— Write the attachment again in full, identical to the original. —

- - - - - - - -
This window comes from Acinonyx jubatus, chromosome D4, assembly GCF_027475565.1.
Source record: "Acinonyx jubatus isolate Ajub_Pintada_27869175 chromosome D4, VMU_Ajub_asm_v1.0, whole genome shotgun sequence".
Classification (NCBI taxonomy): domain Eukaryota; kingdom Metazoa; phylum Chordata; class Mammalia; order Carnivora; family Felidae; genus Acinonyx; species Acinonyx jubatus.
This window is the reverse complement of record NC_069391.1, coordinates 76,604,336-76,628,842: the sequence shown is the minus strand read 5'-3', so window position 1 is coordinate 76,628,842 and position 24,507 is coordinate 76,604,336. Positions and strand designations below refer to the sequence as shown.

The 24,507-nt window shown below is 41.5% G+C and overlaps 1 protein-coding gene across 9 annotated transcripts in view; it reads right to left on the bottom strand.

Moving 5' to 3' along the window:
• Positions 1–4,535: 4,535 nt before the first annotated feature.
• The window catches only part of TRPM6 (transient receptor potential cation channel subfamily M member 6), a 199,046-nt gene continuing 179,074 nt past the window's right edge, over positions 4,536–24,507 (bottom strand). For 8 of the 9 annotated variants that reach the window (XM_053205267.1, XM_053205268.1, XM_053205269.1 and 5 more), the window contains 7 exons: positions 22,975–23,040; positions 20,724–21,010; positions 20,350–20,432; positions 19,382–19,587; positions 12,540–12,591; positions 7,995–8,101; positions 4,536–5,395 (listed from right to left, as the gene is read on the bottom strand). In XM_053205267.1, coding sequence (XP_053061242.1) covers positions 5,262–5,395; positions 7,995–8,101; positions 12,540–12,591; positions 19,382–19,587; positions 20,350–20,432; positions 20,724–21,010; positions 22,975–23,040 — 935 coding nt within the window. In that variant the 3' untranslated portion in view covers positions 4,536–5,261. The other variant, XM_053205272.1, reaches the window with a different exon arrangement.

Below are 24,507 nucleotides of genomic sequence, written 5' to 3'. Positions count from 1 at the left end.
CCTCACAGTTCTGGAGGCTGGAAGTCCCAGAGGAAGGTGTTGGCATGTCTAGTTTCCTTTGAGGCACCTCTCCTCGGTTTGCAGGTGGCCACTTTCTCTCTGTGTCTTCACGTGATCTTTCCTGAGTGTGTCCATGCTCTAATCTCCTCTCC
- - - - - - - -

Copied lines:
This window comes from Acinonyx jubatus, chromosome D4, assembly GCF_027475565.1.
Source record: "Acinonyx jubatus isolate Ajub_Pintada_27869175 chromosome D4, VMU_Ajub_asm_v1.0, whole genome shotgun sequence".
Classification (NCBI taxonomy): domain Eukaryota; kingdom Metazoa; phylum Chordata; class Mammalia; order Carnivora; family Felidae; genus Acinonyx; species Acinonyx jubatus.
This window is the reverse complement of record NC_069391.1, coordinates 76,604,336-76,628,842: the sequence shown is the minus strand read 5'-3', so window position 1 is coordinate 76,628,842 and position 24,507 is coordinate 76,604,336. Positions and strand designations below refer to the sequence as shown.

The 24,507-nt window shown below is 41.5% G+C and overlaps 1 protein-coding gene across 9 annotated transcripts in view; it reads right to left on the bottom strand.

Moving 5' to 3' along the window:
• Positions 1–4,535: 4,535 nt before the first annotated feature.
• The window catches only part of TRPM6 (transient receptor potential cation channel subfamily M member 6), a 199,046-nt gene continuing 179,074 nt past the window's right edge, over positions 4,536–24,507 (bottom strand). For 8 of the 9 annotated variants that reach the window (XM_053205267.1, XM_053205268.1, XM_053205269.1 and 5 more), the window contains 7 exons: positions 22,975–23,040; positions 20,724–21,010; positions 20,350–20,432; positions 19,382–19,587; positions 12,540–12,591; positions 7,995–8,101; positions 4,536–5,395 (listed from right to left, as the gene is read on the bottom strand). In XM_053205267.1, coding sequence (XP_053061242.1) covers positions 5,262–5,395; positions 7,995–8,101; positions 12,540–12,591; positions 19,382–19,587; positions 20,350–20,432; positions 20,724–21,010; positions 22,975–23,040 — 935 coding nt within the window. In that variant the 3' untranslated portion in view covers positions 4,536–5,261. The other variant, XM_053205272.1, reaches the window with a different exon arrangement.

Below are 24,507 nucleotides of genomic sequence, written 5' to 3'. Positions count from 1 at the left end.
CCTCACAGTTCTGGAGGCTGGAAGTCCCAGAGGAAGGTGTTGGCATGTCTAGTTTCCTTTGAGGCACCTCTCCTCGGTTTGCAGGTGGCCACTTTCTCTCTGTGTCTTCACGTGATCTTTCCTGAGTGTGTCCATGCTCTAATCTCCTCTCC